5. Install the free trial of VPN Check that you downloaded earlier.
6. Run VPN Check and click the small Config button in the bottom left.
7. Enter your username and password for BTGuard into the appropriate fields on the right. Ensure OpenVPN is selected and not RAS (it’s difficult to tell if they’re selected, so just click OpenVPN to be sure).
8. On the far right there is small section called Locate. Click the Filename button within that, and point the file dialog towards the Program Files/OpenVPN/bin/openvpn-gui-(version).exe
9. In the same Locate area, select Config, and point it towards vpn.btguard file which you downloaded and extracted to the OpenVPN config directory in step 4.
10. In the bottom right, ensure DNS Leak Fix is checked, and change the loop time to 0.1 (this will check your IP every 10th of a second).
11. Restart Windows, and when completed run the VPNCheck application and hit the Cycle Network button. Hopefully, it will kick into action, run OpenVPN GUI, automatically enter your password, and secure your connection. Done!
We want to ensure this is working perfectly before you start actually using it. To do so, we’re going to run two tests – the first requires uTorrent, so open that and disable any active downloads you have right now.
In your browser, open up. Click the Generate Tracking Torrent button, and open the .torrent file it downloads into uTorrent. Resume or force start the torrent if it doesn’t automatically.
Head back to your browser and click on the Check IP tab. If the torrent is functioning, it will list your IP as other torrent users see it – so make sure this isn’t showing your actual IP. If the VPN is working correctly, it’s likely that your detected country is somewhere else too – it may show Netherlands, or Canada, where VPNs are typically hosted – this is a good thing.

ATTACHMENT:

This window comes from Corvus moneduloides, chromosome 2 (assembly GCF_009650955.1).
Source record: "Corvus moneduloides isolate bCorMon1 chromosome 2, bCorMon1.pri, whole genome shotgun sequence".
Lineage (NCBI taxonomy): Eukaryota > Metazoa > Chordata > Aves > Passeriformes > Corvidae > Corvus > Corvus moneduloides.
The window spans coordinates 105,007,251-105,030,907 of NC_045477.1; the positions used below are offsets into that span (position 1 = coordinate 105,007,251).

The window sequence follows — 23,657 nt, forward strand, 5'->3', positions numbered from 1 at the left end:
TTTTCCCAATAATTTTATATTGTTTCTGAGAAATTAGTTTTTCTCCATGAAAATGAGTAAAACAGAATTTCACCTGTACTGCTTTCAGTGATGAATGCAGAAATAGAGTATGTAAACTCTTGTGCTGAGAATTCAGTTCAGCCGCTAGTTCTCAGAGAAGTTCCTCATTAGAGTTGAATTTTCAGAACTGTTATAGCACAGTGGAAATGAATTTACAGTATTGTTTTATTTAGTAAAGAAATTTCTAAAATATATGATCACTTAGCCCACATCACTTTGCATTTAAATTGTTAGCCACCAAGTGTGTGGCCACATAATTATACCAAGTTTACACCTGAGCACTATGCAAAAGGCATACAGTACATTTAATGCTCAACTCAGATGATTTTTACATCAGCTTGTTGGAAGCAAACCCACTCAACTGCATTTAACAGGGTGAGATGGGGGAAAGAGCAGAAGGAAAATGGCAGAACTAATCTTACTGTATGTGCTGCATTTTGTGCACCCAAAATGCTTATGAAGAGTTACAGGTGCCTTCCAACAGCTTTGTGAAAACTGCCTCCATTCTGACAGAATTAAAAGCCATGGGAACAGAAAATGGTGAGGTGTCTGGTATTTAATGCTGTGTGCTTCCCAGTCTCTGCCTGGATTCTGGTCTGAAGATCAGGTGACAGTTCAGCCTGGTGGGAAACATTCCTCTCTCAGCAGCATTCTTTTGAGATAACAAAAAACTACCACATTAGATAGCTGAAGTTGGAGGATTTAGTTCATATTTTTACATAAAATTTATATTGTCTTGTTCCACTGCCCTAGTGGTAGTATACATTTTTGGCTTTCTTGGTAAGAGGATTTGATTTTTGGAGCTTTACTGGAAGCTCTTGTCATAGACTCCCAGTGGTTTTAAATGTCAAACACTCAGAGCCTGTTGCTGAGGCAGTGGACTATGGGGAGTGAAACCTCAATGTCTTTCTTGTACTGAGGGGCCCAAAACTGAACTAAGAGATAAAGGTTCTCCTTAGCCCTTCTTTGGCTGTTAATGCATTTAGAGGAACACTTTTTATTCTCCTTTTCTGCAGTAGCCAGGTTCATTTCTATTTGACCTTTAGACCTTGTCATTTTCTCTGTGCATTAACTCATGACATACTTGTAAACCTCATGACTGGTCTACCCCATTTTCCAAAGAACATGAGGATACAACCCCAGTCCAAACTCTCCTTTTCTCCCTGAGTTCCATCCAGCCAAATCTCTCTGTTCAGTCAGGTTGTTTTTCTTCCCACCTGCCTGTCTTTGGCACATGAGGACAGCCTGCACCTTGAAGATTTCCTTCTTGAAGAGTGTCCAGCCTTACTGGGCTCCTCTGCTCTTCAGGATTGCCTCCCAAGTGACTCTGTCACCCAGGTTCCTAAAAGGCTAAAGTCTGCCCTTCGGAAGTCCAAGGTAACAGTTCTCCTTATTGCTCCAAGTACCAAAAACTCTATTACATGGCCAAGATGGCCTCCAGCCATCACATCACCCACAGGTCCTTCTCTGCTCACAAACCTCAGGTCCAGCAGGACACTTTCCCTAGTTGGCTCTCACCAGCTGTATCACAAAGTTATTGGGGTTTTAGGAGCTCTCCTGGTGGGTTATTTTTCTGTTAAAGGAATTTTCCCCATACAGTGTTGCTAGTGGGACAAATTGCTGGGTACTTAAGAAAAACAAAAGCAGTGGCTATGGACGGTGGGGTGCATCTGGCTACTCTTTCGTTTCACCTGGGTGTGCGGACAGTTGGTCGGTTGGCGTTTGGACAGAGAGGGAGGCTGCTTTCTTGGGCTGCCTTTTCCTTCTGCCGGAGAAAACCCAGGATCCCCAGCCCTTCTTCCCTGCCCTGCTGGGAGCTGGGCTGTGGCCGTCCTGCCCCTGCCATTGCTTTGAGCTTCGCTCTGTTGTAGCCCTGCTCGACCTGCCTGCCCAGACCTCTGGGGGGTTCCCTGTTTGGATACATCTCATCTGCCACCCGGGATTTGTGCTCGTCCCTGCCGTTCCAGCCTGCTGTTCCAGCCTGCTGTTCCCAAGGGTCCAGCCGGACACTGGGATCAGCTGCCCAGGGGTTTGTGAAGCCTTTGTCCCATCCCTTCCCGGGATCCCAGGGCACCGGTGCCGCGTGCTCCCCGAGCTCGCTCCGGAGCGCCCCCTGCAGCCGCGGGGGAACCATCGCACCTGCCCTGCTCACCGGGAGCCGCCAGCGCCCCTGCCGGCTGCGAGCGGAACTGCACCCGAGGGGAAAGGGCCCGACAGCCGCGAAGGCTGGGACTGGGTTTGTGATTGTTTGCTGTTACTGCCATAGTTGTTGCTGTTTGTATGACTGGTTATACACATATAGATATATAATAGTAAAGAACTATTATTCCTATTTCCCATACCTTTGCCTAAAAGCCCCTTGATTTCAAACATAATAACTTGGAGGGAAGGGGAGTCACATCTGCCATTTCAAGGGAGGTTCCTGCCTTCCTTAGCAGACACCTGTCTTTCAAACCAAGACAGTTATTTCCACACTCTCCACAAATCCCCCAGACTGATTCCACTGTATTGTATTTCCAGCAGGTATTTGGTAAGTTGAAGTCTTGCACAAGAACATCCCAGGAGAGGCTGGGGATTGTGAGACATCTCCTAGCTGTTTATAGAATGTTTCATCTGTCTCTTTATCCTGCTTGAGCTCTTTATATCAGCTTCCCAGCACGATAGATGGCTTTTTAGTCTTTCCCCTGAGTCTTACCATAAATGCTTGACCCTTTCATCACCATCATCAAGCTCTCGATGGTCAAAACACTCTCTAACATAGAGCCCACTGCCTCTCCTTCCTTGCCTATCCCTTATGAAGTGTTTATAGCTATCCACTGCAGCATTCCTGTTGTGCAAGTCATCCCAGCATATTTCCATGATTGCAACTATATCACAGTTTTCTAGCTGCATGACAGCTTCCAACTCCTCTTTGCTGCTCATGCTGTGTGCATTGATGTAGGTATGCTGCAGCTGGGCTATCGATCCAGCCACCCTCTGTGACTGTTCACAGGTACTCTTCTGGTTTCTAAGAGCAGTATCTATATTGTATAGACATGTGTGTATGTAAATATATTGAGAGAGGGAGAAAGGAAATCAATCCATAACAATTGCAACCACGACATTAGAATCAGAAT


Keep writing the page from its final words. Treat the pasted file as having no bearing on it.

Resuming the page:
Lastly, go to dnsleaktest.com. The front page will again show your detected IP and location as the browser sees it. Click the Check for DNS Leaks Now button to begin the test.
The results will show one or more detected DNS servers. If the DNS leak test is failed, you will see some listed from your own ISP. If it’s successful, and your DNS is not being leaked, you will see only random DNS servers listed.
That’s it, your VPN is now secure and your browsing anonymized. If the VPN drops out, you should see your network connection being instantly cut too, and about 10 seconds later it will try to reestablish both.
If you’re attempting to use the browser and you find webpages don’t load due to DNS errors, you can reset the DNS servers by going to the Config options from VPNCheck – this is just a symptom of using the DNS leak fix.
If you have any more tips or extra configuration you think would be helpful, please do post it in the comments. For problems with the software, I can try to help but a support request to the actual programmers might be more helpful. For more general VPN queries, we have thousands of users ready to help you in the tech support forum, and don’t forget to check out all our other VPN articles.
Image Credit: Surveillance warning, Shutterstock